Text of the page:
Study to benchmark construction workplace safety
occupational health and safety
Construction firms in Ontario’s industrial, commercial and institutional (ICI) sector may soon be able to benchmark their workplace health and safety policies and practices with each other, if the Institute for Work & Health (IWH) has its way.
IWH, a not-for-profit research organization based in Toronto, is currently conducting research into the policies and practices of construction firms in the province’s ICI sector. The research involves contacting a random sample of both large and small firms from the sector, and asking the person knowledgeable about the firm’s occupational health and safety and disability management programs to take a 10-minute survey.
The survey responses will help us to build a benchmarking database for the sector, says IWH Senior Scientist Dr. Ben Amick, who is co-leading the project with Dr. Sheilah Hogg-Johnson, also a senior scientist at IWH.
So if your firm is contacted, we urge you to agree to take part in the survey to help advance the protection of construction workers in Ontario.
Between 2003 and 2012, the construction sector accounted for 27 per cent of all work-related deaths in Ontario, more than any other sector. In 2012, the construction sector accounted for 10 per cent of all allowed lost-time claims in the province, while representing only seven per cent of the working population covered by the Workplace Safety and Insurance Board (WSIB). As well, in 2011 and 2012, the construction sector was among the top three industries with the highest number of days lost to work injuries.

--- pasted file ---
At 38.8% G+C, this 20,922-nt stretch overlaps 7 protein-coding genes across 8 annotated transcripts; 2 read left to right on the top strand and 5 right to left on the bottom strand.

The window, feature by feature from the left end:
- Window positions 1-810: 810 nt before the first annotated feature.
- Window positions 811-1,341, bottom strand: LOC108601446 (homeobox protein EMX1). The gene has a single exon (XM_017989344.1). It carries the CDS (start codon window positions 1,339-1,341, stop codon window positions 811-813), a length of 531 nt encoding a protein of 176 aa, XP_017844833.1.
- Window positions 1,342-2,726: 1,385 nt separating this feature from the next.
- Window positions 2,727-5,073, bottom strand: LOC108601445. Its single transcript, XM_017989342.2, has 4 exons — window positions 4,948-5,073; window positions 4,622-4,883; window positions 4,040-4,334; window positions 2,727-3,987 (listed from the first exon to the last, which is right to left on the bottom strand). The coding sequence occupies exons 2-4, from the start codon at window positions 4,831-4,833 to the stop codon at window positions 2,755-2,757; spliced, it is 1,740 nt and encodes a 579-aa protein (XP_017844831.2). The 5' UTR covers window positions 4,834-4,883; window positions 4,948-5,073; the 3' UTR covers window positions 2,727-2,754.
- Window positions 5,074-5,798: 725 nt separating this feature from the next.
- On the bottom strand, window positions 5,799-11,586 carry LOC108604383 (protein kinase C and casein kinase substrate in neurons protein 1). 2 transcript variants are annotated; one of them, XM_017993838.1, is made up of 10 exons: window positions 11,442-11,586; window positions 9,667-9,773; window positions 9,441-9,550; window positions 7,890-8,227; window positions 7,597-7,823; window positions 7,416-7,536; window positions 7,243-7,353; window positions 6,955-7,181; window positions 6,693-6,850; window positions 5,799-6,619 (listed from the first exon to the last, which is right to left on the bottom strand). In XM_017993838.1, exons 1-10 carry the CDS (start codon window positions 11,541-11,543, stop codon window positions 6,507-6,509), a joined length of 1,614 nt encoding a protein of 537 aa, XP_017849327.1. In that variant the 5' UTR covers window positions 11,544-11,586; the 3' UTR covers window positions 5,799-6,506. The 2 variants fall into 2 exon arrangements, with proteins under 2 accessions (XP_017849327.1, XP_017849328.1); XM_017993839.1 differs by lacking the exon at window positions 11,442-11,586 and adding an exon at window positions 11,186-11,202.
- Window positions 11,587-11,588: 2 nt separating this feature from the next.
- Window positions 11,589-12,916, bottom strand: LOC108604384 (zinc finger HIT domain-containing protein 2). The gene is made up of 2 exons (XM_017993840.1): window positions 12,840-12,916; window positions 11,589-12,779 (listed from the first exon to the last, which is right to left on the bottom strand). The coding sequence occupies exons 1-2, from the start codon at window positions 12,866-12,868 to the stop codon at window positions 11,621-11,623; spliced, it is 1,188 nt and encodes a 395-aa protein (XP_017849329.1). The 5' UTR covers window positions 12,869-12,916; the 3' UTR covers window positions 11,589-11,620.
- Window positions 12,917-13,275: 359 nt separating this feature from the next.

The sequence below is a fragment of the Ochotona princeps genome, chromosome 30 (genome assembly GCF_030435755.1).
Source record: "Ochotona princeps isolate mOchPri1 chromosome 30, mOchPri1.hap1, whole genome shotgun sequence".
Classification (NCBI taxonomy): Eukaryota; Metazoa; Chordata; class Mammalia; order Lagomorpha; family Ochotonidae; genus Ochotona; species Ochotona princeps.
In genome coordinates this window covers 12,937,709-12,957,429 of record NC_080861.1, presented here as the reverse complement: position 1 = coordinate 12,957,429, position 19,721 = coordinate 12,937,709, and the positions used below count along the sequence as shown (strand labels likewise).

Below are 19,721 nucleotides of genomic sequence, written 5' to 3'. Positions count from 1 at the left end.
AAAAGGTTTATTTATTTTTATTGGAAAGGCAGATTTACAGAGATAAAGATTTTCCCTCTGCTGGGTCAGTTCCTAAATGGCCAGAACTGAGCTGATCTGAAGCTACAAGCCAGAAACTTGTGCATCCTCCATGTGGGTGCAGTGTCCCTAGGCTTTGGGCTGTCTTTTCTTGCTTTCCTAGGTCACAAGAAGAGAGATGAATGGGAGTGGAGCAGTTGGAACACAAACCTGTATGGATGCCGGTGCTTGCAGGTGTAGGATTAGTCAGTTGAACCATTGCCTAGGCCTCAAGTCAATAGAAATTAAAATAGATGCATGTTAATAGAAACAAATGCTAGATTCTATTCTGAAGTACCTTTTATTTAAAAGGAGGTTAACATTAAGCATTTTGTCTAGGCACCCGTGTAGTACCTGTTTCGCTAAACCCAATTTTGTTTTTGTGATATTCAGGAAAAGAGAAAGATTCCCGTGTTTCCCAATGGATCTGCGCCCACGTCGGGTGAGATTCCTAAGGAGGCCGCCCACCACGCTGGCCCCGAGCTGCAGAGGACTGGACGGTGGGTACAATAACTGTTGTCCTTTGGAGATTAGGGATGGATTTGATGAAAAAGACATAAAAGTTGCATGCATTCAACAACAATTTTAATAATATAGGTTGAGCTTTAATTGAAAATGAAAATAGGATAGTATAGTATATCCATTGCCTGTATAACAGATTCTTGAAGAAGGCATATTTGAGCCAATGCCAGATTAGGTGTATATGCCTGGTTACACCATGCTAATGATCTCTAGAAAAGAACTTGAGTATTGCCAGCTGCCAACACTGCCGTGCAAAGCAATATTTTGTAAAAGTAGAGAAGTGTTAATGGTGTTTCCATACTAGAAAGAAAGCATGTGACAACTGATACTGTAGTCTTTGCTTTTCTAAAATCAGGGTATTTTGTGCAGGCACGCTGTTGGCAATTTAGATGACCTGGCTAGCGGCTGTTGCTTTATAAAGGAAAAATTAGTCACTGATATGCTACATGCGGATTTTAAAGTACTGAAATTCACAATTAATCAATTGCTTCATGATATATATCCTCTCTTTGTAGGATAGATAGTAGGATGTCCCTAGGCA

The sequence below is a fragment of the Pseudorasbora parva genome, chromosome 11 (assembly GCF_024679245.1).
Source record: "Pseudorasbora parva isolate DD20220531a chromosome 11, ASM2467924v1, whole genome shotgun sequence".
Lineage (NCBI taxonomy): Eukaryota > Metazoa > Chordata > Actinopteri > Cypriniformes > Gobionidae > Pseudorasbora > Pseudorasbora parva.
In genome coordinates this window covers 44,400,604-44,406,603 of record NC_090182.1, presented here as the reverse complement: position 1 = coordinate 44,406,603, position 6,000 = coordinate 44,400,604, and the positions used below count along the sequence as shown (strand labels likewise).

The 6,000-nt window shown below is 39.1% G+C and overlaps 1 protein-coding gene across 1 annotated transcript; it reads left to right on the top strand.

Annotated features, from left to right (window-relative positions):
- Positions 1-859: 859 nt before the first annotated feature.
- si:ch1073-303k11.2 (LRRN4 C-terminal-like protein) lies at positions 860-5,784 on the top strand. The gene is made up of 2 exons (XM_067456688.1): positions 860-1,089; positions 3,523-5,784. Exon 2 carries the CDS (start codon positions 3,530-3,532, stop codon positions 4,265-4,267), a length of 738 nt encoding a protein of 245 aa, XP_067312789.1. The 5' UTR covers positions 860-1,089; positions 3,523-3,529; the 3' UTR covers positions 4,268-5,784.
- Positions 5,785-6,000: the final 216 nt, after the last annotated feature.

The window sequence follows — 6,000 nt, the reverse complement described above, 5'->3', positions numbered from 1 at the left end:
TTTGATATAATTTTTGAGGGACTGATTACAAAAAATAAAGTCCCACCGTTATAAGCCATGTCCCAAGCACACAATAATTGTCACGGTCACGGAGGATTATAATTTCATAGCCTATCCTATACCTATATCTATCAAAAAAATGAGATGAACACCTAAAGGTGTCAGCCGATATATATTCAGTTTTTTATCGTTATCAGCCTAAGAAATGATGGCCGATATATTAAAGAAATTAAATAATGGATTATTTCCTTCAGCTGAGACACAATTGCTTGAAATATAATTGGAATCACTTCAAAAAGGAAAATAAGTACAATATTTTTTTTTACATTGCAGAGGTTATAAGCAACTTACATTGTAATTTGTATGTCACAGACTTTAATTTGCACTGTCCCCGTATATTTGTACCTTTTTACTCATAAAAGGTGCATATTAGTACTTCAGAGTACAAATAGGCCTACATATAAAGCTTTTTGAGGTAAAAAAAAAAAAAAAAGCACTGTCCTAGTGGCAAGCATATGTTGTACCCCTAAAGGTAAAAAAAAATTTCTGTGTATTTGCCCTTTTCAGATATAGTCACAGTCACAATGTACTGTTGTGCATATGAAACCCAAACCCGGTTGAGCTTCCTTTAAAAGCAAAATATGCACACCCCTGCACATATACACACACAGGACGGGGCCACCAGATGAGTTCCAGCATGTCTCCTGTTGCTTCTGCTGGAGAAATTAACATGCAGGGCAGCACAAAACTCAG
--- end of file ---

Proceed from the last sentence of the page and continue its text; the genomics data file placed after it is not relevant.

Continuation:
Effective firm-level occupational health and safety (OHS) policies and practices can play a key role in reducing deaths, injuries and lost days among construction workers, says Hogg-Johnson.
But what are the workplace policies and practices that actually work to protect construction workers? That is what the IWH study aims find out.
The researchers hope to gather data from at least 600 construction firms in Ontario’s ICI sector. The person at the firm knowledgeable about OHS—whether it’s an onsite OHS professional, an employer or worker co-chair of the joint health and safety committee, a human resources practitioner, a general manager or owner, or other—will be asked to complete a survey (either online or over the phone) that asks about the firm’s health, safety and disability management policies and practices.
At the end of the study, participants will receive a report benchmarking their firm’s OHS policies and practices with other participating construction firms in the province. The report can be used to identify strengths and weaknesses in a firm’s OHS program, potentially pointing to areas of improvement that, if addressed, may reduce workplace injuries and illnesses.
IWH will be conducting the surveys until the end of March 2016. Click here for more information on the study.